Water in Sustainable Hydrometallurgy

Funding Details
Natural Sciences and Engineering Research Council of Canada
  • Grant type: Discovery Grants Program - Individual
  • Years: 2018/19 to 2019/20
  • Total Funding: $92,000
Keywords
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Project Summary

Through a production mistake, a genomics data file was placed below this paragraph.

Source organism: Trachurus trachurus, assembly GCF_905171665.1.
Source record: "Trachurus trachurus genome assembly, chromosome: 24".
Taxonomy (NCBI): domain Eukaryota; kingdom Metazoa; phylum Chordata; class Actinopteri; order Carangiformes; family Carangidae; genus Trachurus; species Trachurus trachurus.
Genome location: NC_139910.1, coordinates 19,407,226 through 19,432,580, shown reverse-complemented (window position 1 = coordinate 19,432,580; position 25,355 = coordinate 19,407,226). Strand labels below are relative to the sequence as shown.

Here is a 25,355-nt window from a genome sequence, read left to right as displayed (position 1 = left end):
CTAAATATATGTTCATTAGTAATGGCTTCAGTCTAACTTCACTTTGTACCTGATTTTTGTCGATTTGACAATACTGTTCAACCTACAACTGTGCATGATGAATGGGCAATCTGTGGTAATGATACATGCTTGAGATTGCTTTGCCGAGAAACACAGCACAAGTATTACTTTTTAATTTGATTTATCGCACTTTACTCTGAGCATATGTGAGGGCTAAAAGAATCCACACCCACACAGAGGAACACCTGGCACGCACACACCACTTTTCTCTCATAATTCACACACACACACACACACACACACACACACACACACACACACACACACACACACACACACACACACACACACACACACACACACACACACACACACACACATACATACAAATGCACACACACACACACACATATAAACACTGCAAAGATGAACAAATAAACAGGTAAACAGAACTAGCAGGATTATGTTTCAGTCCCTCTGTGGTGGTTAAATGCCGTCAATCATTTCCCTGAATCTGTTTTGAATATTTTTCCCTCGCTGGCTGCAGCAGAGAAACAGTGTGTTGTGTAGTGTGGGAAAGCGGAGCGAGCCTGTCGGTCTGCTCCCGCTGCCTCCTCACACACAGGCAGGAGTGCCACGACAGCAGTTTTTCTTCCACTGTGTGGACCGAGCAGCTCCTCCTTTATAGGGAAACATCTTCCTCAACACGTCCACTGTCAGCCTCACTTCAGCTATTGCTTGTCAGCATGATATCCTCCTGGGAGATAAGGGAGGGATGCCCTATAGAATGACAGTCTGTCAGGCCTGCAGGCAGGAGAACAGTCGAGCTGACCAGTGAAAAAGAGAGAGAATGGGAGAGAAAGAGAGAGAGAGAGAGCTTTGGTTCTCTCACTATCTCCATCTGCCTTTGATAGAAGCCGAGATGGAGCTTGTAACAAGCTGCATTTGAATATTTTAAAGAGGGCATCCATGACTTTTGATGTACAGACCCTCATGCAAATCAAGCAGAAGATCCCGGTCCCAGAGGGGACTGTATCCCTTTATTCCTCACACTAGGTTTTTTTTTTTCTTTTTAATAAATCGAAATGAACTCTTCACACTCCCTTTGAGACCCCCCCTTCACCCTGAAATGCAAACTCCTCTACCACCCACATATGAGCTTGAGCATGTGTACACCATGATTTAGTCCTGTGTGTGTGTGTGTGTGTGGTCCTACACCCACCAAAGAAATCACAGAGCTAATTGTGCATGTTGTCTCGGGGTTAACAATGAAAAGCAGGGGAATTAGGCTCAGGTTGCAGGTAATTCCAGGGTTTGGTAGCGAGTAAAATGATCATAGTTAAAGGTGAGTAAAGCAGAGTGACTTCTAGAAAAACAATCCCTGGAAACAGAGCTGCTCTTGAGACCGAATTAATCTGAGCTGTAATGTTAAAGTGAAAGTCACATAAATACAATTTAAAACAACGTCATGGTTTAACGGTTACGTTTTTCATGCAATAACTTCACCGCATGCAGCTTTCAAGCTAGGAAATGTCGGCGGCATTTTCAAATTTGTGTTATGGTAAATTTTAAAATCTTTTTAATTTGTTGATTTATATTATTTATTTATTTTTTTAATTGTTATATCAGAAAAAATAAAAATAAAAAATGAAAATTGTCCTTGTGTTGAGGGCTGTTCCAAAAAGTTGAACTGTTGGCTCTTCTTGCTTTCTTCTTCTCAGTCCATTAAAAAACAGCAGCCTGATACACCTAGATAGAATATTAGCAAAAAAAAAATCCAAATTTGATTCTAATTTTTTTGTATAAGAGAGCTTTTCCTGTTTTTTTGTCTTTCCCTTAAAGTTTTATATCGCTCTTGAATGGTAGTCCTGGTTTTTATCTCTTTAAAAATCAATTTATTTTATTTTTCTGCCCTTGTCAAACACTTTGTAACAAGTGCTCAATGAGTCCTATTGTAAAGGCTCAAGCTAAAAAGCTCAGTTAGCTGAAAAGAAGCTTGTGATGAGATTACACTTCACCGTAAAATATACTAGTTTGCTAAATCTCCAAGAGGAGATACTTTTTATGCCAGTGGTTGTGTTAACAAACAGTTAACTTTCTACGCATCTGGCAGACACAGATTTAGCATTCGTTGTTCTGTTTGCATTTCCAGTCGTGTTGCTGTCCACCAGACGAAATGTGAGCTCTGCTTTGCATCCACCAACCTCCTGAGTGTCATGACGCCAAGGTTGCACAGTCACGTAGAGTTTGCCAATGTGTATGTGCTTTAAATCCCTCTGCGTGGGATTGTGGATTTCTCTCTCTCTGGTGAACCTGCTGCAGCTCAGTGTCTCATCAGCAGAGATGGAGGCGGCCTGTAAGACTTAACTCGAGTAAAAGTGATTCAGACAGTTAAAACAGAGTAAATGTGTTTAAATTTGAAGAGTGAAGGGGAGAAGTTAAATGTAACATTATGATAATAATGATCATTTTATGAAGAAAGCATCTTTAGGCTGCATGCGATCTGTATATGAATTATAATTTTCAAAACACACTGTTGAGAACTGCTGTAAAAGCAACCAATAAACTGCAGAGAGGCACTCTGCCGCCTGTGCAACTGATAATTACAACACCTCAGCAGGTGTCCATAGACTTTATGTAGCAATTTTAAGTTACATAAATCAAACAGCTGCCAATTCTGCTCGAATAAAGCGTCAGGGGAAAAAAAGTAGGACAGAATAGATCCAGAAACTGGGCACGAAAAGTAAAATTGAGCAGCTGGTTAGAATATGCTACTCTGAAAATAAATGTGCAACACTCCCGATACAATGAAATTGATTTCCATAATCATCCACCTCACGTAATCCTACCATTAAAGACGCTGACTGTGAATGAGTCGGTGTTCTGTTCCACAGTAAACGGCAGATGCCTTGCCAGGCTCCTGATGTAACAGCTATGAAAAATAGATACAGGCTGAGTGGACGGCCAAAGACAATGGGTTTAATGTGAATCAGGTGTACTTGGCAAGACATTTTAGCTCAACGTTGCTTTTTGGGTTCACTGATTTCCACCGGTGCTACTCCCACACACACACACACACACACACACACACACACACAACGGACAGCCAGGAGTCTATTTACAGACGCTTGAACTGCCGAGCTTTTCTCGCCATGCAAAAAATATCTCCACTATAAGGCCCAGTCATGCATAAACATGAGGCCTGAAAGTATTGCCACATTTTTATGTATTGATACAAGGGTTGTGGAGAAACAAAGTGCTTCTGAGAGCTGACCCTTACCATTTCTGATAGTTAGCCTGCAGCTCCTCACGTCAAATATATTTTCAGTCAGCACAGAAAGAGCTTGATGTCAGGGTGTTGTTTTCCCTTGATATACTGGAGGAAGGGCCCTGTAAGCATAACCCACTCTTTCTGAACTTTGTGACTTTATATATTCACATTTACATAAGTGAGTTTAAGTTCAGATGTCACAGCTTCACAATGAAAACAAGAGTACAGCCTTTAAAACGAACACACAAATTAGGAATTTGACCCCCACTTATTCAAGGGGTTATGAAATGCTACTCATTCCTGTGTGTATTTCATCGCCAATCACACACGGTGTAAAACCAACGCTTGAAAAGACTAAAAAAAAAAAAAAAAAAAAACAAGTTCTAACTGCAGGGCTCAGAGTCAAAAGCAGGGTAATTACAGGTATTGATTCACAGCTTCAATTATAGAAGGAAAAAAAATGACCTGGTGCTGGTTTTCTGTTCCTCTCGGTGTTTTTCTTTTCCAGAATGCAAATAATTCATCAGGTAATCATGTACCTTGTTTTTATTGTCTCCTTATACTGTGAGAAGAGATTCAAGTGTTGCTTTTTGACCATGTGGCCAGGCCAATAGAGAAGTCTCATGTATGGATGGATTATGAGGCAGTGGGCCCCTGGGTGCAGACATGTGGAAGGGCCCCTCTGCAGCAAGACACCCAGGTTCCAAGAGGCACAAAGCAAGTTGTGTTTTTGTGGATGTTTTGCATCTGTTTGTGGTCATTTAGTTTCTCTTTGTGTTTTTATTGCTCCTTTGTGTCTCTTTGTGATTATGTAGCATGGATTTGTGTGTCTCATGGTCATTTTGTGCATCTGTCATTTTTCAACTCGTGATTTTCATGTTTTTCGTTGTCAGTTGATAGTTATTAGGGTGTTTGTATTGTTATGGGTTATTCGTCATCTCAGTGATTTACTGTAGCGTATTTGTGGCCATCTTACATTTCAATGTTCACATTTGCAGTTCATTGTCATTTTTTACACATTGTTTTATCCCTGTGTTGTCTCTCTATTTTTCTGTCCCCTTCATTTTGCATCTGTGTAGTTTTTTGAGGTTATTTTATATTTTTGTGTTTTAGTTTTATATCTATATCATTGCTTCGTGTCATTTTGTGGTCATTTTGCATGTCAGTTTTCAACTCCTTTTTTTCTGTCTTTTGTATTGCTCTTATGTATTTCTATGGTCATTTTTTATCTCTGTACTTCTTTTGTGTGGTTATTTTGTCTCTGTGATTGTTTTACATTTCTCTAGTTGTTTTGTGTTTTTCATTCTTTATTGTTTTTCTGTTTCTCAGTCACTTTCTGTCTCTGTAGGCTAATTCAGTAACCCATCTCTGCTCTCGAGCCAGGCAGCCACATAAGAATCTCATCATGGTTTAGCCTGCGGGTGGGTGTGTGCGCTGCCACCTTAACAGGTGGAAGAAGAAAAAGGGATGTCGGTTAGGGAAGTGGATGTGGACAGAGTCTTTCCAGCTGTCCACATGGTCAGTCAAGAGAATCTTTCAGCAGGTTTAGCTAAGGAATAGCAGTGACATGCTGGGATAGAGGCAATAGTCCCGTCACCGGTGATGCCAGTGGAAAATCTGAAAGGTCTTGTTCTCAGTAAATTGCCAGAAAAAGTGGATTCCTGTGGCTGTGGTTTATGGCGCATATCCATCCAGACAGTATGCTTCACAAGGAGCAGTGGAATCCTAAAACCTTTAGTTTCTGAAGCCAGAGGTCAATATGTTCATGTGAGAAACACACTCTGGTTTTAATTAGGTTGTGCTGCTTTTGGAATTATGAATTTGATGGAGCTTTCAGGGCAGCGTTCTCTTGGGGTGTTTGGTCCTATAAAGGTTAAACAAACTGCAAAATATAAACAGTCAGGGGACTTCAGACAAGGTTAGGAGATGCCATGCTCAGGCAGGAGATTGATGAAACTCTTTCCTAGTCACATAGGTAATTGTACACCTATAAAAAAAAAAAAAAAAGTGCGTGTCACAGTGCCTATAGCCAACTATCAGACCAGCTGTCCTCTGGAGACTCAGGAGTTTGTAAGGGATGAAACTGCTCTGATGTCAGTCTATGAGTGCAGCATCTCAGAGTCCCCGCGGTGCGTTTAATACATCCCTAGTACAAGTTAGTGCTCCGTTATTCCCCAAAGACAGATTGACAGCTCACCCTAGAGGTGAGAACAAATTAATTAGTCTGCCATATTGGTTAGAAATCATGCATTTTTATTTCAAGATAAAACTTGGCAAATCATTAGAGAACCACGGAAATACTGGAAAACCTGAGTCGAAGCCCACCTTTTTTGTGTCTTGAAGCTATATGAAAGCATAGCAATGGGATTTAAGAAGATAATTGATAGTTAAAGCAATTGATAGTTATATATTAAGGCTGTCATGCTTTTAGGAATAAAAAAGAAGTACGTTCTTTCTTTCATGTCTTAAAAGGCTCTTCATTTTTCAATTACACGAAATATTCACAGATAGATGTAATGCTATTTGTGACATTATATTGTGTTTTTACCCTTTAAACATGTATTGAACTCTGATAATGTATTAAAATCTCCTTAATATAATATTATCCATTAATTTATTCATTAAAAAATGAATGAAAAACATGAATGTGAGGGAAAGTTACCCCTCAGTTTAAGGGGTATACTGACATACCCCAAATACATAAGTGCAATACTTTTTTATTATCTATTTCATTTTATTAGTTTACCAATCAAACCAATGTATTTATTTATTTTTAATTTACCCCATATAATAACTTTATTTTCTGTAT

With increasing global awareness for the needs of sustainable development, exploitation of natural resources respecting the environmental and societal impacts has become the centerpiece of policy makers around the world. Hydrometallurgy uses water-based chemistry and engineering for metal recovery from natural mineral resources and mining wastes by employing a variety of chemical conditions within a wide range of temperatures and pressures. The present research programme constitutes an on-going effort that focuses on improving the efficiency of water recovery, recycling and quality monitoring in the natural resource industry. It continues theoretical advances backed by experimental measurements in sustainable hydrometallurgy. The proposed research aims at discovering new energy efficiencies for process water purification for metallurgical plant reuse by forward osmosis and freeze-thaw crystallization. By using soluble inorganic electrolytes recoverable by eutectic freeze crystallization technology the energy cost of forward osmosis can be further minimised. We will also investigate the fundamentals of ice growth in multicomponent electrolyte systems using advanced techniques to improve the quality of produced ice. Freeze-thaw crystallization is relying on the natural freezing of the surface waters that occurs naturally in Canadian winters. An engineered process can separate clean water from contaminated process solutions, tailings waters and effluent streams. The underlying hypothesis is that these processes can achieve better water separation efficiency in terms of energy requirements and quality of water produced than current technology. An additional project aims at furthering the development of robust sensors for monitoring redox water chemistry in high temperature process waters using advanced signal processing techniques. Overall, the proposed research program aims at the hydrometallurgy of efficient net water usage. The program will train three doctoral, one post doctoral and fifteen undergraduate/summer students in sophisticated techniques on water chemistry and sensors on processes encountered in the minerals industry under complex experimental conditions. This work contributes to the Canadian economy by investigating novel ideas in the minerals sector that renders metal producers more competitive in the global markets to satisfy the world demand for metals produced in an environmentally respectful, sustainable and sound manner.*